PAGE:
GEO magazine sends Tobias Hutzler on expedition with the Royal Ontario Museum in search of the origins of life

One of Tobias Hutzler’s latest assignments put not only his photographic vision to the test but also his physical endurance. For a feature on scientists’ mission to uncover fossils believed to reveal vital details about the origins of life, GEO magazine commissioned Tobias to accompany a team from the Royal Ontario Museum as they ventured to a remote part of the Canadian Rocky Mountains.

“The team made revolutionary discoveries,” says Tobias, who describes his experience below…

“We were climbing mountains in unexplored valleys high up in the middle of the mountains. I did specific mountain training for this expedition, climbing steep mountains in temperatures below 0, training in the summer heat of Manhattan in full mountain gear.

The safest area for the camp was right in the path of an avalanche, in the middle of a burnt forest, with branches sharp as knifes, surrounded by a mother grizzly bear and her cubs, an angry moose, and a large dark something with orange eyes that sat in the trees above our tents at night. During the freezing nights, I could hear a bear breathing and stamping a few feet from my head.

Besides the weather being freezing cold, there were only a few hours without heavy rain and snow. Shooting digitally in these conditions is very challenging, and there was no access to power.

I focused on the magic of the scientists’ discoveries and the fascinating experience of being in the untouched wilderness. Nobody had been there before. I absolutely wanted to get an overview shot of the camp at night, even though this meant we had to climb a steep rock in pouring rain at night. When we arrived on the shaky rock, right on the edge of the glacier valley, with 400-foot drop right at our boots, I had one minute to photograph in the right light. But I got the shot, and it was worth it. This view showed so clearly what we all felt on this expedition; it put it all into perspective and showed how small we humans are in relation to the stillness and grandiosity of nature. To me, it shows the relation of man to nature.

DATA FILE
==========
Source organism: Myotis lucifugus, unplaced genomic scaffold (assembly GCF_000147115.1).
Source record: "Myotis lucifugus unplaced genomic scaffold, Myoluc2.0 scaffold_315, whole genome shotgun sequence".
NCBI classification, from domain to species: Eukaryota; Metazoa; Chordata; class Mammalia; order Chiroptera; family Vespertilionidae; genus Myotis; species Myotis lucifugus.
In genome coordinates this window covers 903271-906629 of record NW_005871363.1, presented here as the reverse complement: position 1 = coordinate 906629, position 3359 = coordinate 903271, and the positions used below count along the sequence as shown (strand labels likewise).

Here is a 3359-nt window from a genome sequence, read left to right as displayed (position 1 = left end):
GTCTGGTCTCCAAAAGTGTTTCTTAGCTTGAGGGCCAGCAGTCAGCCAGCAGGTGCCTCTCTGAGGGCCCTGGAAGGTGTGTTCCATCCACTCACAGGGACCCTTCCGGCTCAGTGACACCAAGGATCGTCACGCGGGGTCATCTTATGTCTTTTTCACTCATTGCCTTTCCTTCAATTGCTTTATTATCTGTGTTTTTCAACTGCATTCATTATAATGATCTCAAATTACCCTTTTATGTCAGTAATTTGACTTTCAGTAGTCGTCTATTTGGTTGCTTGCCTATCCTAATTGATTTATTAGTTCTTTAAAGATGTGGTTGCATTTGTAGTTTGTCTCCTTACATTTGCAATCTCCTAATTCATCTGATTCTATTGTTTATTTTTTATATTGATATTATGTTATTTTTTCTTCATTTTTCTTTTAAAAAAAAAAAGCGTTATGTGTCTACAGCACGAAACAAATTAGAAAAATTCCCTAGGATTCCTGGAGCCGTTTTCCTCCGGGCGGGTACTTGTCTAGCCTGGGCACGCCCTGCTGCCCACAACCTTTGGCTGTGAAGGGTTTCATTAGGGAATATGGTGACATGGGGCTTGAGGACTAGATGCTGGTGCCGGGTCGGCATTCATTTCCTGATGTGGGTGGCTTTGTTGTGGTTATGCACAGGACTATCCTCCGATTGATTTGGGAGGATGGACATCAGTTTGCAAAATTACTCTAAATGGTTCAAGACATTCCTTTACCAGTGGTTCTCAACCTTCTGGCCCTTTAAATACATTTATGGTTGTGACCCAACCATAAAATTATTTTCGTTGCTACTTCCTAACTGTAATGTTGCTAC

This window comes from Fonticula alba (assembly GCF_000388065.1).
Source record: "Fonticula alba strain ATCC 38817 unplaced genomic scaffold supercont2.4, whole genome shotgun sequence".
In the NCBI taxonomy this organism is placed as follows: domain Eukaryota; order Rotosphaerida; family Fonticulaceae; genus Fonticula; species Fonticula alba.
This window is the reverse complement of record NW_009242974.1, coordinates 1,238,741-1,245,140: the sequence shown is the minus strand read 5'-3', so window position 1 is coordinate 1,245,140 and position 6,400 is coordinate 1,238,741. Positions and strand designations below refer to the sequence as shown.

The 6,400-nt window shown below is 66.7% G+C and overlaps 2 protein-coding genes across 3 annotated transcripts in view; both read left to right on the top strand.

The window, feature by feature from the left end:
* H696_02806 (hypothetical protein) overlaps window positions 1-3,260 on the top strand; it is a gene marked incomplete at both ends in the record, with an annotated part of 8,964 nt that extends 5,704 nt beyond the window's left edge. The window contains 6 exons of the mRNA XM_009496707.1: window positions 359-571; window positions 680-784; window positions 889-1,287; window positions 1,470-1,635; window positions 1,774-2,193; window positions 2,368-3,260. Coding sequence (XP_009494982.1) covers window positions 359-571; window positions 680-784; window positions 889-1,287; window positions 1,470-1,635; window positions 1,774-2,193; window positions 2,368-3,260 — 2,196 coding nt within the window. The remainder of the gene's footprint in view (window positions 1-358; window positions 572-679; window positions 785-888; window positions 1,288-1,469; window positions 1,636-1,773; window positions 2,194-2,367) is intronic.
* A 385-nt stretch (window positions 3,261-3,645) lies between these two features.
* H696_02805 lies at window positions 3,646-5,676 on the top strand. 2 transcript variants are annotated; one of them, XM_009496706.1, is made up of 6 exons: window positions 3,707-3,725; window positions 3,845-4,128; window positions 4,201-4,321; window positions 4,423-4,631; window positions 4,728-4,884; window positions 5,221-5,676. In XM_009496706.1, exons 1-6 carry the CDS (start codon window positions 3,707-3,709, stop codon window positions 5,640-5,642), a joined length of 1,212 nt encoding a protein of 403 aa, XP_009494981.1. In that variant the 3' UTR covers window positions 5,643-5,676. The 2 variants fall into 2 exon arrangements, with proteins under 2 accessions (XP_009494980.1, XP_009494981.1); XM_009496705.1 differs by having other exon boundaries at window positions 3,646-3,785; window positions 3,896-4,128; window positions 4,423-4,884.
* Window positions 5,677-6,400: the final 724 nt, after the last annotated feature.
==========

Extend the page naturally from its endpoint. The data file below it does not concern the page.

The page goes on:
It was fascinating to work with the team, all passionate, driven people, and to see their incredibly hard work. During our expedition, they discovered several unknown creatures, and fossils saw daylight for the first time in over 500 million years. There is magic to this, and it’s about much more than science. It is about life itself.”

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Photo by Tobias Hutzler for GEO.

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Photo by Tobias Hutzler for GEO.

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Photo by Tobias Hutzler for GEO.

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Photo by Tobias Hutzler for GEO.

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Photo by Tobias Hutzler for GEO.

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Photo by Tobias Hutzler for GEO.

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Photo by Tobias Hutzler for GEO.

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Photo by Tobias Hutzler for GEO.

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